Japan exports up 11.9pc in Jan but souring factory mood darkens outlook

Japan exports up 11.9pc in Jan but souring factory mood darkens outlook


Imports shrink by 9.6oc, leaving trade deficit at $11.73bn

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TOKYO (Reuters) – Japan's exports rose more than expected in January, driven by US-bound shipments of autos and car parts and Chinese demand for chipmaking equipment, although the worsening factory sector mood added to concerns about broader economic weakness.

Ministry of Finance data out on Wednesday showed Japan's exports rose 11.9 per cent in January from the same month a year ago, faster than a 9.5pc gain expected by economists in a Reuters poll and 9.7pc growth in the previous month.

While the brisk exports could ease some concerns about further economic declines, the Reuters Tankan survey showed manufacturers' business morale soured sharply in February, with pessimists outnumbering optimists for the first time in 10 months.

Some analysts cautioned against reading too much into the firm export data, noting the 29.2pc year-on-year increase in China-bound shipments was partly skewed by comparisons with 2023, with the quieter Lunar New Year period falling in January last year.

Meanwhile, a weaker yen has likely played a bigger role in lifting the value of exports, rather than stronger demand.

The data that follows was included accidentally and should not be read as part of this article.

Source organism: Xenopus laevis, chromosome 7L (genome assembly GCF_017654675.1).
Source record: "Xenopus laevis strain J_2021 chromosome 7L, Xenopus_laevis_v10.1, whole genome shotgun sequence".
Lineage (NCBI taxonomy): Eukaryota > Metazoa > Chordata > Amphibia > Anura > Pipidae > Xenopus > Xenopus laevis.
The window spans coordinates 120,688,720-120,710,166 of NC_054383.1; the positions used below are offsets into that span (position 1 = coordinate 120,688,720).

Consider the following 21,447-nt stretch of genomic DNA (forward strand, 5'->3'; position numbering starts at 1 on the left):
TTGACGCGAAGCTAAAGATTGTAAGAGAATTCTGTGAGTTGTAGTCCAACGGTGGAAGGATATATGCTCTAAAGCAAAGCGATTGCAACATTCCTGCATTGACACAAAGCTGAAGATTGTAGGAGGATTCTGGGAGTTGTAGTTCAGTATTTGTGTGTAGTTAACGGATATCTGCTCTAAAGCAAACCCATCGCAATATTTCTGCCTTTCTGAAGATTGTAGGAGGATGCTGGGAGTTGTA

"The US economy is slowing down and Europe is in recession, so there's no reason to become optimistic about Japanese exports which are weakening as a trend," said Takeshi Minami, chief economist at Norinchukin Research Institute.

The batch of indicators followed data last week that showed Japan unexpectedly tipping into recession in the fourth quarter and losing its spot as the world's third-largest economy to Germany.

Speculation has grown since last year that the Bank of Japan may exit its negative interest rates policy as early as March or April, if wage and price growth picks up enough.

However, recent weak data has stoked worries Japanese firms may become reluctant to boost wages enough to achieve stable and sustainable inflation in a country that has been mired in a deflationary mindset for more than a decade.

The Reuters Tankan indexes found that manufacturers' sentiment tumbled to minus 1 in February from the prior month's plus 6, the first negative reading since last April. The index is seen rebounding to plus 6 in May.

The trade data also showed imports fell 9.6pc, versus the median estimate for a 8.4pc decrease.

The trade balance came to a deficit of 1.758 trillion yen ($11.73 billion), versus the median estimate for a deficit of 1.926 trillion yen.